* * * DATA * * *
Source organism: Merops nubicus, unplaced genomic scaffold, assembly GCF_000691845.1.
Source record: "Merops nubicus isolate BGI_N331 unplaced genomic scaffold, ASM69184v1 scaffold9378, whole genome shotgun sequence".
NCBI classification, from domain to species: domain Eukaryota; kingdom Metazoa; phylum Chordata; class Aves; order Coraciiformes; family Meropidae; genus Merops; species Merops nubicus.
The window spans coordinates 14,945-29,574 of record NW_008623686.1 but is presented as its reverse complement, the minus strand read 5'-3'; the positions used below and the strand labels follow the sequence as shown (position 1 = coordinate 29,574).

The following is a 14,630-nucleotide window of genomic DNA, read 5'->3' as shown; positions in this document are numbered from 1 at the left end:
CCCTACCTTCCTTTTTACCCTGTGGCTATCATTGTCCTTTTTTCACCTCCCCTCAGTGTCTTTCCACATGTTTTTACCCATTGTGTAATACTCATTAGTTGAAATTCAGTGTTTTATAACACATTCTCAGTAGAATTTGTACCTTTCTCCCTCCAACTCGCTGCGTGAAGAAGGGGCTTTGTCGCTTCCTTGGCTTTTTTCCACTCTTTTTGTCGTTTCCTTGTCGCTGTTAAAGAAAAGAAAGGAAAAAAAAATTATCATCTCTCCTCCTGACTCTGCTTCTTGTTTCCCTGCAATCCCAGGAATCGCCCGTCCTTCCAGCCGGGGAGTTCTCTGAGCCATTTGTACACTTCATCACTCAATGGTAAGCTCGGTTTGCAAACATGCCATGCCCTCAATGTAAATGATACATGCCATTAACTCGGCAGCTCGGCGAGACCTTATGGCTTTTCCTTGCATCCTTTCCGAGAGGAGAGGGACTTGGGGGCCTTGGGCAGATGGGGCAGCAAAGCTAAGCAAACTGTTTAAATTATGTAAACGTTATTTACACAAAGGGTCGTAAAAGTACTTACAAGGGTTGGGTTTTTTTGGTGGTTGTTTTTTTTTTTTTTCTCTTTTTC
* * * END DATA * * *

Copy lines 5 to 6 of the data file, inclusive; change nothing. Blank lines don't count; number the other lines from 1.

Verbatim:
The following is a 14,630-nucleotide window of genomic DNA, read 5'->3' as shown; positions in this document are numbered from 1 at the left end:
CCCTACCTTCCTTTTTACCCTGTGGCTATCATTGTCCTTTTTTCACCTCCCCTCAGTGTCTTTCCACATGTTTTTACCCATTGTGTAATACTCATTAGTTGAAATTCAGTGTTTTATAACACATTCTCAGTAGAATTTGTACCTTTCTCCCTCCAACTCGCTGCGTGAAGAAGGGGCTTTGTCGCTTCCTTGGCTTTTTTCCACTCTTTTTGTCGTTTCCTTGTCGCTGTTAAAGAAAAGAAAGGAAAAAAAAATTATCATCTCTCCTCCTGACTCTGCTTCTTGTTTCCCTGCAATCCCAGGAATCGCCCGTCCTTCCAGCCGGGGAGTTCTCTGAGCCATTTGTACACTTCATCACTCAATGGTAAGCTCGGTTTGCAAACATGCCATGCCCTCAATGTAAATGATACATGCCATTAACTCGGCAGCTCGGCGAGACCTTATGGCTTTTCCTTGCATCCTTTCCGAGAGGAGAGGGACTTGGGGGCCTTGGGCAGATGGGGCAGCAAAGCTAAGCAAACTGTTTAAATTATGTAAACGTTATTTACACAAAGGGTCGTAAAAGTACTTACAAGGGTTGGGTTTTTTTGGTGGTTGTTTTTTTTTTTTTTCTCTTTTTC